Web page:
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This question already has an answer here:

I'm trying to get the number of days between two dates. I'm working from Agenda, JFXtras.

The start time = getStartTime() returns java.util.Calendar
The end time = getEndTime() returns java.util.Calendar

This is what I've got so far:

void printAppointment(Appointment a) throws ParseException {

        DateFormat formatter = new SimpleDateFormat("yyyy, MMM dd h:mm:ss a z");

        // My problem starts here
        Calendar cal1 = new GregorianCalendar();
        Calendar cal2 = new GregorianCalendar();

        SimpleDateFormat sdf = new SimpleDateFormat("ddMMyyyy");

        Date date = sdf.parse(formatter.format(a.getStartTime().getTime()));
        date = sdf.parse(formatter.format(a.getEndTime().getTime()));
        // System.out.println("Days difference = " + daysBetween(cal1.getTime(), cal2.getTime()));
        System.out.println("Days difference = can't be set");

    private int daysBetween(Date d1, Date d2) {
        return (int) ((d2.getTime() - d1.getTime()) / (1000 * 60 * 60 * 24));

After // My problem starts here I get nothing. The following gets printed:

Another Morning appointment
Another Description of morning appointment
2014, Jun 12 6:00:00 AM PDT
2014, Jun 13 2:00:00 AM PDT

Note that the difference in days gets left out.

If anyone could help me out, I'll be more than greatful. Thank you all.


This is the final working implementation that does the difference in Days, Hours, Minutes and seconds as the attempt below shows.

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2014. Jun Mon.9 3:18PM
2014. Jun Wed.11 3:18PM
diffSeconds difference = 172800
diffMinutes difference = 2880
diffHours difference = 48
diffDays difference = 2

This is the code that does that

void printAppointment(Appointment a) {

    DateFormat formatter = new SimpleDateFormat("yyyy. MMM EEE.d h:mma");
    this.daysBetween(a.getStartTime().getTimeInMillis(), a.getEndTime().getTimeInMillis());


private void daysBetween(long t1, long t2) {
    int diff = (int) (t2 - t1);

    long diffSeconds = diff / 1000;
    long diffMinutes = diff / (60 * 1000);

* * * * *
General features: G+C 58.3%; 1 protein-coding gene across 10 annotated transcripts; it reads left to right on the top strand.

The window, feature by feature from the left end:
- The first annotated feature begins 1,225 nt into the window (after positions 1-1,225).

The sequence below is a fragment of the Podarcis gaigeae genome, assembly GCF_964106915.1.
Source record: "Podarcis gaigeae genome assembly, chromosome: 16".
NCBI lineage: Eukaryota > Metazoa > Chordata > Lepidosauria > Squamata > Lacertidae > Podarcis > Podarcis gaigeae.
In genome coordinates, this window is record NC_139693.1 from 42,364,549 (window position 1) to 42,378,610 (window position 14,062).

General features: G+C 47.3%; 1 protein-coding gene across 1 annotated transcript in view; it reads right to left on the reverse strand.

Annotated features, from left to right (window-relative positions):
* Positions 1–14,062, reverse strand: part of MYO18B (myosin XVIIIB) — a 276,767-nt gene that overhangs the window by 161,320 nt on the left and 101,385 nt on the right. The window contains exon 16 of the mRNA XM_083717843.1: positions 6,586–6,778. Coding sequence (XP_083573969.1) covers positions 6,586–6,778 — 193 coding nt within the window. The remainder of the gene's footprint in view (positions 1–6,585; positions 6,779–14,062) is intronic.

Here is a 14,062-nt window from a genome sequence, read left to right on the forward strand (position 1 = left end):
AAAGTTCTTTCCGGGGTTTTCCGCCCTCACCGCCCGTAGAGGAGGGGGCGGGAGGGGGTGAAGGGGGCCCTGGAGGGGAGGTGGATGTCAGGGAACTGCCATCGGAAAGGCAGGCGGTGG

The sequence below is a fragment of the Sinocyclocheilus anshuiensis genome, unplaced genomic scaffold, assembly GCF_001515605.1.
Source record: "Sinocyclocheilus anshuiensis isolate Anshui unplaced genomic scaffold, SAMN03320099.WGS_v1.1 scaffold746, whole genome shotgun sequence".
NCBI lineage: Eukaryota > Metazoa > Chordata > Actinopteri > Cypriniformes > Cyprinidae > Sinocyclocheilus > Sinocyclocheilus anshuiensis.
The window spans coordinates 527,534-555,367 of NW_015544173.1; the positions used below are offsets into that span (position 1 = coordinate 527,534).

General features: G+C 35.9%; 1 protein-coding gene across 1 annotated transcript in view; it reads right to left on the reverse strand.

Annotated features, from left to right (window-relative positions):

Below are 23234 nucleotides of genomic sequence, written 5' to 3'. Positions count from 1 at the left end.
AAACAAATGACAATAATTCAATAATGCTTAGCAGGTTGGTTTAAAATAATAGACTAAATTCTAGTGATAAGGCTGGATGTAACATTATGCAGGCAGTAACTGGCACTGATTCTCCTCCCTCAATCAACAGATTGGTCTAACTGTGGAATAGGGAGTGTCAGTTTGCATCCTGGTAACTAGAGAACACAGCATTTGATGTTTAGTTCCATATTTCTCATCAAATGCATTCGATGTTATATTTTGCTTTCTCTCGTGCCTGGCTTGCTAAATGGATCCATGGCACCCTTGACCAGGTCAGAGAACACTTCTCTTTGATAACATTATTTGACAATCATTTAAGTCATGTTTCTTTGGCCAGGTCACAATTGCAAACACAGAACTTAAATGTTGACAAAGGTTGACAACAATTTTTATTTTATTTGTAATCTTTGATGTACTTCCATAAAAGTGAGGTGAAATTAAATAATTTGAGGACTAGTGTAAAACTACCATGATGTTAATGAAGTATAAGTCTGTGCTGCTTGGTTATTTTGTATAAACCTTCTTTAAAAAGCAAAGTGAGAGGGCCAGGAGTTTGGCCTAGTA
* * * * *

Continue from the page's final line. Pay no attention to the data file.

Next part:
long diffHours = diff / (60 * 60 * 1000);
    long diffDays = diff / (24 * 60 * 60 * 1000);

    System.out.println("diffSeconds difference = " + diffSeconds);
    System.out.println("diffMinutes difference = " + diffMinutes);
    System.out.println("diffHours difference = " + diffHours);
    System.out.println("diffDays difference = " + diffDays);
share|improve this question

marked as duplicate by Joe, PearsonArtPhoto, Frank van Puffelen, Filburt, Ven Jun 8 '14 at 13:01

This question has been asked before and already has an answer. If those answers do not fully address your question, please ask a new question.

up vote 4 down vote accepted

Instead of passing a Date to daysBetween, pass a long. You can get the current time (since Jan 1 1970) from a Calendar using getTimeInMillis(). Your code will now look as follows:

void printAppointment(Appointment a) throws ParseException {


    System.out.println("Days difference = " + daysBetween(a.getStartTime().getTimeInMillis(), a.getEndTime().getTimeInMillis()));

private int daysBetween(long t1, long t2) {
    return (int) ((t2 - t1) / (1000 * 60 * 60 * 24));
share|improve this answer
Thanks for the help @Simon. I tried it and it works with days. I tried to get the difference in Hours, Minutes and Seconds but was unable. Could you please look at my update above, if you could help please? – user3719487 Jun 8 '14 at 12:04
Your code is working for me. What is the issue you are getting? The code I'm using. PS the calculation can be simplified by using: long diffSeconds = diff / 1000; long diffMinutes = diffSeconds / 60; long diffHours = diffMinutes / 60; long diffDays = diffHours / 24; – Simon Jun 8 '14 at 12:09
Sorry about that! Did Clean and Build, which refreshed the project. I think my IDE was not taking in new code edits. Thank you a million. – user3719487 Jun 8 '14 at 12:20
Silly IDE's. You're welcome! – Simon Jun 8 '14 at 12:29
@stuart, there are always more things you can edit with a post, so one-character edits won't cut it. And please don't put edit summaries in the post, that's what the edit summaries are for. – gunr2171 Apr 2 '15 at 18:42

If you are allowed to use Java 8 than you should have a look at the answer from for the question Difference in days between two dates in Java?

There are several reasons for the introduction of the new API in Java 8 - the correct handling of time differences was one of those reasons. (In some timezones there might have been changes affecting the calculation - so just dividing the difference in millis will lead to unexpected results if there are daytime adjustments or similar things)

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